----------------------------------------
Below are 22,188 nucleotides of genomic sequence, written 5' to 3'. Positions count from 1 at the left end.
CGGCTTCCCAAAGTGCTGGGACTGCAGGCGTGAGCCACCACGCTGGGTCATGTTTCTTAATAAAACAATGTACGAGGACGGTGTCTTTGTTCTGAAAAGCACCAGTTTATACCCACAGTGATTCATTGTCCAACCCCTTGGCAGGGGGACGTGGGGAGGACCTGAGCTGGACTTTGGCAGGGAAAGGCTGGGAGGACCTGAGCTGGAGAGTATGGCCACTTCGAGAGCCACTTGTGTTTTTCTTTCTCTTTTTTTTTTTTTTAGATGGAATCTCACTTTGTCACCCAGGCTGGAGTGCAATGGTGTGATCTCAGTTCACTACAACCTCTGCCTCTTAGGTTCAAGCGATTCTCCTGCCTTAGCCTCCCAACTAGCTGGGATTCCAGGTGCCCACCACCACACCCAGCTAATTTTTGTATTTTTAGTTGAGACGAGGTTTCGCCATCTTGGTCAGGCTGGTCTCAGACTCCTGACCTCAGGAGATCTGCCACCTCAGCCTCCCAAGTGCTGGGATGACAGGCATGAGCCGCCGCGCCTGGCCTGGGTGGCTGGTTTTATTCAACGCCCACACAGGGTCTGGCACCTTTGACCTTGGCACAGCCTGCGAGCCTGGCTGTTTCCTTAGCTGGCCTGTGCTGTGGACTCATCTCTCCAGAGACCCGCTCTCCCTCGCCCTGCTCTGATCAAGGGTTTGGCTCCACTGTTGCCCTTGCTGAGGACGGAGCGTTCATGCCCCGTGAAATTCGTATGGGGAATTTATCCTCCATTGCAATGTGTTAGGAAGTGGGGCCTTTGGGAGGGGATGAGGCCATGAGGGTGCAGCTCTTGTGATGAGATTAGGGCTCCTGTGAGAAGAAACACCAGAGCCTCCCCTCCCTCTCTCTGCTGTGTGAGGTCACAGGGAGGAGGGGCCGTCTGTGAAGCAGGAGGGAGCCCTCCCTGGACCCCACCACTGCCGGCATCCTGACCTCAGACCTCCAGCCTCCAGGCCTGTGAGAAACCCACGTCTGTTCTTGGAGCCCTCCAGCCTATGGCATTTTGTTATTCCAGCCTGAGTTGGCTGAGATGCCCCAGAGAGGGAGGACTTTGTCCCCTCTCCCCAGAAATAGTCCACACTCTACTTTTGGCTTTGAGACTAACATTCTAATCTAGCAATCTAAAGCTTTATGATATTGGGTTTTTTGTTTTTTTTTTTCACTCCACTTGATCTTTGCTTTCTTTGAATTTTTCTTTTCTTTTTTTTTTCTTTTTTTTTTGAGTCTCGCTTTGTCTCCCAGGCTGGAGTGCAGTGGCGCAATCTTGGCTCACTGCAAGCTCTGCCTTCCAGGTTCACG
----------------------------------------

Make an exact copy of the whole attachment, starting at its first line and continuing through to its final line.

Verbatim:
Below are 22,188 nucleotides of genomic sequence, written 5' to 3'. Positions count from 1 at the left end.
CGGCTTCCCAAAGTGCTGGGACTGCAGGCGTGAGCCACCACGCTGGGTCATGTTTCTTAATAAAACAATGTACGAGGACGGTGTCTTTGTTCTGAAAAGCACCAGTTTATACCCACAGTGATTCATTGTCCAACCCCTTGGCAGGGGGACGTGGGGAGGACCTGAGCTGGACTTTGGCAGGGAAAGGCTGGGAGGACCTGAGCTGGAGAGTATGGCCACTTCGAGAGCCACTTGTGTTTTTCTTTCTCTTTTTTTTTTTTTTAGATGGAATCTCACTTTGTCACCCAGGCTGGAGTGCAATGGTGTGATCTCAGTTCACTACAACCTCTGCCTCTTAGGTTCAAGCGATTCTCCTGCCTTAGCCTCCCAACTAGCTGGGATTCCAGGTGCCCACCACCACACCCAGCTAATTTTTGTATTTTTAGTTGAGACGAGGTTTCGCCATCTTGGTCAGGCTGGTCTCAGACTCCTGACCTCAGGAGATCTGCCACCTCAGCCTCCCAAGTGCTGGGATGACAGGCATGAGCCGCCGCGCCTGGCCTGGGTGGCTGGTTTTATTCAACGCCCACACAGGGTCTGGCACCTTTGACCTTGGCACAGCCTGCGAGCCTGGCTGTTTCCTTAGCTGGCCTGTGCTGTGGACTCATCTCTCCAGAGACCCGCTCTCCCTCGCCCTGCTCTGATCAAGGGTTTGGCTCCACTGTTGCCCTTGCTGAGGACGGAGCGTTCATGCCCCGTGAAATTCGTATGGGGAATTTATCCTCCATTGCAATGTGTTAGGAAGTGGGGCCTTTGGGAGGGGATGAGGCCATGAGGGTGCAGCTCTTGTGATGAGATTAGGGCTCCTGTGAGAAGAAACACCAGAGCCTCCCCTCCCTCTCTCTGCTGTGTGAGGTCACAGGGAGGAGGGGCCGTCTGTGAAGCAGGAGGGAGCCCTCCCTGGACCCCACCACTGCCGGCATCCTGACCTCAGACCTCCAGCCTCCAGGCCTGTGAGAAACCCACGTCTGTTCTTGGAGCCCTCCAGCCTATGGCATTTTGTTATTCCAGCCTGAGTTGGCTGAGATGCCCCAGAGAGGGAGGACTTTGTCCCCTCTCCCCAGAAATAGTCCACACTCTACTTTTGGCTTTGAGACTAACATTCTAATCTAGCAATCTAAAGCTTTATGATATTGGGTTTTTTGTTTTTTTTTTTCACTCCACTTGATCTTTGCTTTCTTTGAATTTTTCTTTTCTTTTTTTTTTCTTTTTTTTTTGAGTCTCGCTTTGTCTCCCAGGCTGGAGTGCAGTGGCGCAATCTTGGCTCACTGCAAGCTCTGCCTTCCAGGTTCACG